by Rose Bridges,

The Royal Tutor

GNs 1-3

The Royal Tutor GNs 1-3
The kingdom of Granzreich is in need of a new royal tutor, to train King Viktor's four very different but equally obstinate sons for the throne. Enter the mysterious Heine Wittgenstein, who is determined to break through the princes' barriers to educate them for their future roles. As he does so, we get to meet the four boys: the athletic airhead Leonhard; brainy and intense Bruno; Licht, a pretty boy with hidden depths; and the quiet, sweet Kai. They all pose unique challenges as Heine prepares for this new life.

The Royal Tutor is the latest bishonen-filled comedy hit, and it's much like the ones that came before it. Think of it as the humor and affectionate nature of an Ouran High School Host Club, with the pomp and grandeur of Black Butler's historical fantasy, trading England for Vienna in the same time period. A few of the The Royal Tutor's characters are based on real historical figures, but they're mostly the same character types in all these series: the smart one, the flighty flirty one, the bruiser with a heart of gold. You've seen this all before, and you'll know within a few pages whether this latest variation on the theme is for you.

If you watched the Royal Tutor anime, the manga will feel very familiar so far. These first three volumes focus on introducing the princes and other major characters, covering the anime's first few episodes. The real plot is only just starting to creep in at the end of volume 3. This means many chapters are sluggish retreads for anime viewers. There isn't much new material here, nor much in the way of plot at all. The two biggest conflicts—involving Leonhard's test and Licht's secret escapes from home—are fun to watch unfold, but have predictable outcomes. They're also covered well in the anime adaptation. These early chapters will be the most thrilling and entertaining for The Royal Tutor newbies.

That's not to say this leisurely, character-focused approach doesn't have its upsides. I felt like I really got to know each of the brothers, and their relationships with their tutor and the rest of their family. In the anime, I often struggled to remember who was who and tell everyone apart, but no worries here. The manga gives everyone more room to breathe, and for the reader to learn each of their distinct quirks and what makes them tick. Even the supporting characters stood out more, like Kai's tomboyish fiancée Beatrix. Additionally, while the chapters are fairly long for manga, they clip by fast.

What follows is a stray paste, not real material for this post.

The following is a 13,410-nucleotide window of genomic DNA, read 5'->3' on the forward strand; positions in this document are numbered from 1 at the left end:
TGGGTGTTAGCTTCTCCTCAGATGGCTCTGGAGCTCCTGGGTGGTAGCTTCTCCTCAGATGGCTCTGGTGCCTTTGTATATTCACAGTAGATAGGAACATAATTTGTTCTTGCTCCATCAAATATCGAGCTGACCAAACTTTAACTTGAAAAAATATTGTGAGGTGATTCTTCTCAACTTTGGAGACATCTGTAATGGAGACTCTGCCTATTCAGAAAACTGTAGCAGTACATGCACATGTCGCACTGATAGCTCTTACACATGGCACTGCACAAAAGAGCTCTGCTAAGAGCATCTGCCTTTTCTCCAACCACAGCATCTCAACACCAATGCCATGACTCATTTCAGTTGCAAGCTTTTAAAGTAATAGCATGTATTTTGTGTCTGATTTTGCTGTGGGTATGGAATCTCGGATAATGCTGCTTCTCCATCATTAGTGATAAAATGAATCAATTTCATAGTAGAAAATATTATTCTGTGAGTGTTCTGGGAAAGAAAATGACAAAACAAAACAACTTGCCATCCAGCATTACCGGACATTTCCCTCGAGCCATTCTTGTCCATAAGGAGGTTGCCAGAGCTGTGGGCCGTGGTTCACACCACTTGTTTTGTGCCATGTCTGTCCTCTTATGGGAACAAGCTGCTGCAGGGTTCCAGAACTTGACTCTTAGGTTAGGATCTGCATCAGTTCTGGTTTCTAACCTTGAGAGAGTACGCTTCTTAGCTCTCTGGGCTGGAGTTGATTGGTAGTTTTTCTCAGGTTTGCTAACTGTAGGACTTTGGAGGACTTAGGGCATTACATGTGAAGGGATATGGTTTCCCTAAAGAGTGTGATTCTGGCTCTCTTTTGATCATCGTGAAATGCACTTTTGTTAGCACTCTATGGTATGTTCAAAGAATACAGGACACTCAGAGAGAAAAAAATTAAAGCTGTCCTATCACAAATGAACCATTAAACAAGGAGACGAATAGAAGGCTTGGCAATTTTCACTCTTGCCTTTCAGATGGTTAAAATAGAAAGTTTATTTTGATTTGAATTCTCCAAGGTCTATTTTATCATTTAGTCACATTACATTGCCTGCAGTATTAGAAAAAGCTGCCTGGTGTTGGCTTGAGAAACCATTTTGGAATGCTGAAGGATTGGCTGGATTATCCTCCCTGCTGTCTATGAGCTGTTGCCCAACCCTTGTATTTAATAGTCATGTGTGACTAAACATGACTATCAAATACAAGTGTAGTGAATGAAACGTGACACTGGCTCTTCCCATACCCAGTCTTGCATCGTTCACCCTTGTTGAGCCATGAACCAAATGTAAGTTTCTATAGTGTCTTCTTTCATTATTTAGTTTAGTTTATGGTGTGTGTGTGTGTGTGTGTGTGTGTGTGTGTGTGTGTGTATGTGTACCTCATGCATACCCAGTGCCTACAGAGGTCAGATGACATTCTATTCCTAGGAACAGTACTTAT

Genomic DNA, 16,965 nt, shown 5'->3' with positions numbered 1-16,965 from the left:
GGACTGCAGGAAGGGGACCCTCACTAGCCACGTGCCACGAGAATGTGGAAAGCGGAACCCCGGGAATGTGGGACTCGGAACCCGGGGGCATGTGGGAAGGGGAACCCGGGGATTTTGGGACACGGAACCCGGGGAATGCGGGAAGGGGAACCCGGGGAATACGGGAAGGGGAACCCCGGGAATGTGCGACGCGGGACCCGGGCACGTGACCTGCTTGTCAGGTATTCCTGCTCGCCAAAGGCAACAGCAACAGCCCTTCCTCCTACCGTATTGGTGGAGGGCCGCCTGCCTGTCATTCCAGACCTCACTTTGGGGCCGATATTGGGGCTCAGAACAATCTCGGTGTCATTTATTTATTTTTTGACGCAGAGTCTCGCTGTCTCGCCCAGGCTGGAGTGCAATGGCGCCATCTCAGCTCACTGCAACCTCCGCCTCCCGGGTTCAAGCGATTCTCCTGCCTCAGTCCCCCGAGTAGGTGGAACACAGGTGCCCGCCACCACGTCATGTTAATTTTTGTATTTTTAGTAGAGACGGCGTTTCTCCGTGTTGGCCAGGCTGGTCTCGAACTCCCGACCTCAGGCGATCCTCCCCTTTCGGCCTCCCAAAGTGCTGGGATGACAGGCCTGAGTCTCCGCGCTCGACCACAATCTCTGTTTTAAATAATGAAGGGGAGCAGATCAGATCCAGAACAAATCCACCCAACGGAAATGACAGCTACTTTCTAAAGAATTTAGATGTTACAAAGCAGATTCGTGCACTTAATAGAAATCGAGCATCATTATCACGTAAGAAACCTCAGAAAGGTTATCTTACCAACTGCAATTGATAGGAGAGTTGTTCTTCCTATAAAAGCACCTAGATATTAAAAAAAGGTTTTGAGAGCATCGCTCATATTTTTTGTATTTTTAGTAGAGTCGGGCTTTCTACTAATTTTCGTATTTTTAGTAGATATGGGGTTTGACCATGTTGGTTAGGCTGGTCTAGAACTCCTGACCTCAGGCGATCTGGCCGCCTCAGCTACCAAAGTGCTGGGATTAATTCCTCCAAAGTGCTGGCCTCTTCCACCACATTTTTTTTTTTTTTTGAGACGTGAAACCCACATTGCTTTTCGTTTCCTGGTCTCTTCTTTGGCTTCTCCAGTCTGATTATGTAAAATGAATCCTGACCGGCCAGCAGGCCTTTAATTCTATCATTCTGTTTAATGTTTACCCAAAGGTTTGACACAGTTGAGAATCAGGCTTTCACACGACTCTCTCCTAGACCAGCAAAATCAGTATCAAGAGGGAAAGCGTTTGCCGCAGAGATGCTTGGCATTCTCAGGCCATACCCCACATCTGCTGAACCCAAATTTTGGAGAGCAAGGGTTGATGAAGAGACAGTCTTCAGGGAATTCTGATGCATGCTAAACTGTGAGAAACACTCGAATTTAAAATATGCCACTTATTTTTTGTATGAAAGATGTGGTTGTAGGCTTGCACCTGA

The manga also takes much more time to outline the historical setting. In the anime, Granzreich was never explained as more than generic early-modern Europe, with a dash of German linguistic flavor. This makes sense, as that kind of exhibition is much clunkier to convey in film and can take viewers out of the story. Luckily, manga has margins and endnotes, and it uses those to reveal Granzreich's specific historical analogue: the Austro-Hungarian Empire around the turn of the last century. There are even nods to this in-story, like a reference to Marie Antoinette (who grew up an Austrian princess) in a history lesson. The specific historical details are what make The Royal Tutor unique in its genre, so it's nice that the manga gets more room to flesh those out. And for history buffs, it raises intriguing questions about what The Royal Tutor will do with its setting going forward.

The art is also close to that of the anime, and while bubbly and charming, not dissimilar to other bishonen series. There's a lot of SD physical humor, especially involving Heine and his short stature, which is cute at first but can have diminishing returns. If you're reading the Kindle/Comixology edition, it renders this in “manga fixed format”—meaning you cannot zero in by panel. This can be frustrating, but everything is still large and readable. There aren't many marginalia to get lost in; translation notes (there are a few untranslated German terms) mostly come at the end of the book, where they are easier to keep track of and in larger print.

There isn't much to say about The Royal Tutor that cannot be just as easily applied to its anime adaptation. It's the same story with some extra details to round out the cast and world. This makes it a frustrating recommendation for existing fans; you might be better off waiting until the manga catches up with the show. For newbies, it'll be much easier to lose yourself in the quaint yet bustling world of Granzreich, and the many good boys who populate it. The Royal Tutor is familiar material, but with just enough twists throw in to feel fresh again.

Production Info:
Overall : B
Story : B
Art : B

+ Heartfelt historical twist on bishounen comedy, manga gives characters more development than the anime, helpful setting and terminology notes
Main plot still hasn't started in earnest, mostly repeat content for anime viewers

Story & Art: Higasa Akai

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Royal Tutor (manga)

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